Interview Preparation topic : Pointers in C

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What is a Pointer?

A pointer is a variable which contains the address in memory of another variable. Every variable is a memory location and every memory location has its address defined which can be accessed using ampersand (&) operator, which denotes an address in memory.

Lets Look at the following example:

  #include <stdio.h>
  int main ()
  int  temp;
  int temp1;
  printf("Address of temp variable: %x\n", &temp );
  printf("Address of temp1 variable: %x\n", &temp1 );
  return 0;

When the following code is compiled and executed:
Address of temp variable: edf53400
Address of temp1 variable: adf9a5f6

To declare a pointer to a variable do:

type *pointer;

Where type can be int, double, float, char and pointer can be any variable.

Consider the following example:

  #include <stdio.h>
  int main ()
  int  temp= 100;                                     /* Stores the value 100 in variable temp */
  int  *ptr;                                          /* Declares a pointer variable of type int */
  ptr = &temp;                                         /*store address of temp in pointer variable, so now the address of temp will be in ptr */
  printf("Address of temp variable: %x\n", &temp);    /* print the address of variable temp */
  printf("Address stored in ptr variable: %x\n",ptr ); /* prints the address stored in variable ptr */
  printf("Value of *ptr variable: %d\n", *ptr );       /* prints the value stored at address ptr, this is also known as dereferencing of a pointer */
  return 0;

When we compile and execute the following code:
Address of temp variable: a54fae34
Address stored in ptr variable: a54fae34
Value of *ptr variable:100

Interview Questions on pointers :

1) What is a NULL pointer?
-> A pointer pointing to nothing is called as a NULL Pointer Eg: int *x=NULL;

2) What is a dangling pointer>
-> Dangling Pointer is a pointer that doesn’t point to a valid memory location. Initially the pointer holds a valid address but later the held address is released or freed.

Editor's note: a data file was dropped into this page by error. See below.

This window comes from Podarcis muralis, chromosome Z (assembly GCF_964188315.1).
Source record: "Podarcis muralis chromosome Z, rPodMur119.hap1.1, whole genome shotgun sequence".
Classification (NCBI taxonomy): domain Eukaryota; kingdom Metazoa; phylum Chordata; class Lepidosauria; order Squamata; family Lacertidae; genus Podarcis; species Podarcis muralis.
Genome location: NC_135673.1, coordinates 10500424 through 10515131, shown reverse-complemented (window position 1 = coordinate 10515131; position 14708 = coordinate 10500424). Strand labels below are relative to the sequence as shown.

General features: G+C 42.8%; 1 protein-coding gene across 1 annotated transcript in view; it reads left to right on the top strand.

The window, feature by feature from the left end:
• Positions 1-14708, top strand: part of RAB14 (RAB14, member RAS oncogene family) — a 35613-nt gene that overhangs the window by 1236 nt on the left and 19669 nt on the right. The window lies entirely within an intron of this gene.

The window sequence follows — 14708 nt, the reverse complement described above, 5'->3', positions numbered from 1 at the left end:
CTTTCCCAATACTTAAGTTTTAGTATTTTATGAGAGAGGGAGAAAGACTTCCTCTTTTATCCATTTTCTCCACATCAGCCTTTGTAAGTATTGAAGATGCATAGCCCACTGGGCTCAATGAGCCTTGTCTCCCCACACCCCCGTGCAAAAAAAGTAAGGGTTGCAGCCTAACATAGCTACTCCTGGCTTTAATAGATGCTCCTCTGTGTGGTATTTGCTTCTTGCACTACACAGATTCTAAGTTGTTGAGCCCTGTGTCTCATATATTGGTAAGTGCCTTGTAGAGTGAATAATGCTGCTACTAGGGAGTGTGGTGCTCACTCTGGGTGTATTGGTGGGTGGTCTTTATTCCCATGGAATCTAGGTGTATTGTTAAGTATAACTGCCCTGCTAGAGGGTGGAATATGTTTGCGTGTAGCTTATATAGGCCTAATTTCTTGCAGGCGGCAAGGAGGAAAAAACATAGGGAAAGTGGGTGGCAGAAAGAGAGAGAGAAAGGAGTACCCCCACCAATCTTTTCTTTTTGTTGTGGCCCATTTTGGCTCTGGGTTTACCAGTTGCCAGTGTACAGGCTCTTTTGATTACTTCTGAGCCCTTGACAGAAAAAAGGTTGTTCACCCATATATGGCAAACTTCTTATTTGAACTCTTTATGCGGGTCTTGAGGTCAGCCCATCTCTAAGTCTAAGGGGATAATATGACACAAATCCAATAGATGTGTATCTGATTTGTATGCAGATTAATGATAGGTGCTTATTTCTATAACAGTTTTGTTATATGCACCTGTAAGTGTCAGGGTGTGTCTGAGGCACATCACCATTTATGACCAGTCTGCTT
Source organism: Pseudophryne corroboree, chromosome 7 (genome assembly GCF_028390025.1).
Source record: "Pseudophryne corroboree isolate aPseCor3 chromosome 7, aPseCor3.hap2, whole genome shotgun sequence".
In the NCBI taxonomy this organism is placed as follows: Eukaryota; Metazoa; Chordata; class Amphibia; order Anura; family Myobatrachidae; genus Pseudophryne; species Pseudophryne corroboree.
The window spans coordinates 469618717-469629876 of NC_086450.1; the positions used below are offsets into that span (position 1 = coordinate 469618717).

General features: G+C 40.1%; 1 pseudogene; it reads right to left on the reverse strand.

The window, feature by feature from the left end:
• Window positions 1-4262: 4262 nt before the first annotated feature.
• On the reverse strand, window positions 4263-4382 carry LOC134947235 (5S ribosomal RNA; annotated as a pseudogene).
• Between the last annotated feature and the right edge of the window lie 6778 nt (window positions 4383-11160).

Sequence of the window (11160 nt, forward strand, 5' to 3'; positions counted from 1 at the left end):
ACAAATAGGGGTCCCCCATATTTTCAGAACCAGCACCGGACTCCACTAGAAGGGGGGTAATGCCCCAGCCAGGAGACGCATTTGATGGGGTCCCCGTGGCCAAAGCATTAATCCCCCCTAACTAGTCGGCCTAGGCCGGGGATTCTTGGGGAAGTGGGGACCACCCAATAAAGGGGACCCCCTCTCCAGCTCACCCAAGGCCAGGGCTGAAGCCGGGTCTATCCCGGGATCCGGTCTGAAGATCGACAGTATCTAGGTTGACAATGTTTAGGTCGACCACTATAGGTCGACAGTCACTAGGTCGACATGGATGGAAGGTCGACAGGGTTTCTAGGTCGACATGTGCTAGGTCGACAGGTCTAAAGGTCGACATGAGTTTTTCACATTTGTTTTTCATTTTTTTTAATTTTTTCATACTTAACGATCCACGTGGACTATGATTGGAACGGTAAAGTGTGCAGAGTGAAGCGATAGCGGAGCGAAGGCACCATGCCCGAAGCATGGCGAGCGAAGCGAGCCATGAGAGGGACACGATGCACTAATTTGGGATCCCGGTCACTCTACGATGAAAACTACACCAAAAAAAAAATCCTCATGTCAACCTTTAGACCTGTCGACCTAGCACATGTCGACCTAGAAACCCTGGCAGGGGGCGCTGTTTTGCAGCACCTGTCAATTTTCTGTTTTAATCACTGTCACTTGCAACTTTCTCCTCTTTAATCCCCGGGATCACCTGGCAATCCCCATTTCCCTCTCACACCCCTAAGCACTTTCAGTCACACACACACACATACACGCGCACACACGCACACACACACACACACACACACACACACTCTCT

3) What is a void pointer?
. -> In C General Purpose Pointer is called as void Pointer. It does not have any data type associated with it and can store address of any type of variable

  for eg void *ptr;    // ptr is declared as Void pointer
         char cnum;
         int inum;
         float fnum;
         ptr = &cnum;  // ptr has address of character data
         ptr = &inum;  // ptr has address of integer data
         ptr = &fnum;  // ptr has address of float data

4) What is the difference between *ptr++ and ++*ptr?
-> ptr++ means Increments the Pointer not Value Pointed by It, ++*ptr means Increments the Value being Pointed to by ptr

5) What is the difference between pointer to constant and constant pointer?


              Pointer to Constant                                            Constant Pointer
     1) *ptr = 20 Statement is Invalid in Pointer to              1) *ptr = 20 is Absolutely Valid in Constant Pointers i.e Assigning Value is 
        Constant i.e Assigning Value is Illegal                      Perfectly legal
     2) ptr ++  Statement  is Valid in Pointer to Constant        2) ptr ++  Statement  is invalid in Constant Pointers
     3) Declaration : const int *ptr ;                            3) int *const ptr2;

6) What will be the size of pointer?
-> Size of Pointer Variable does not depends upon data type. Pointer variable only stores the address of the variable and Address of variable is of integer type. So Size of Pointers variables of any type is 2 byte or 4 bytes.

7) What do you mean by function to a pointer?
-> Consider the following code:

    #include <stdio.h>;      //Line 1
    void sayHello();         //Line 2
    void sayHello() {        //Line 3
    printf("hello world");}  //Line 4
    int main() {             //Line 5
    void (*sayHelloPtr)() = sayHello; //Line 6 
    (*sayHelloPtr)();       //Line 7

 Let us start with line 6. 1)Keyword void is used to state that the function returns nothing.
                           2)We have a pointer name sayHelloptr. This is similar to creating a pointer name.
                           3) * signifies that it is a function to the pointer.
                           4) Parenthesis () indicates that it is a function pointer. 
                           5) Since there are no parameters the parenthesis are empty.
                           6) We now have assigned the sayHello function to the function pointer, this is similar to int* x=&z; where we assign the address of z to an int pointer.
line 7. 1) Here we dereference the pointer,by by using the value-at-address (*) operator. 2) Again we use the parenthesis() around the pointer to indicate dereferencing of function pointer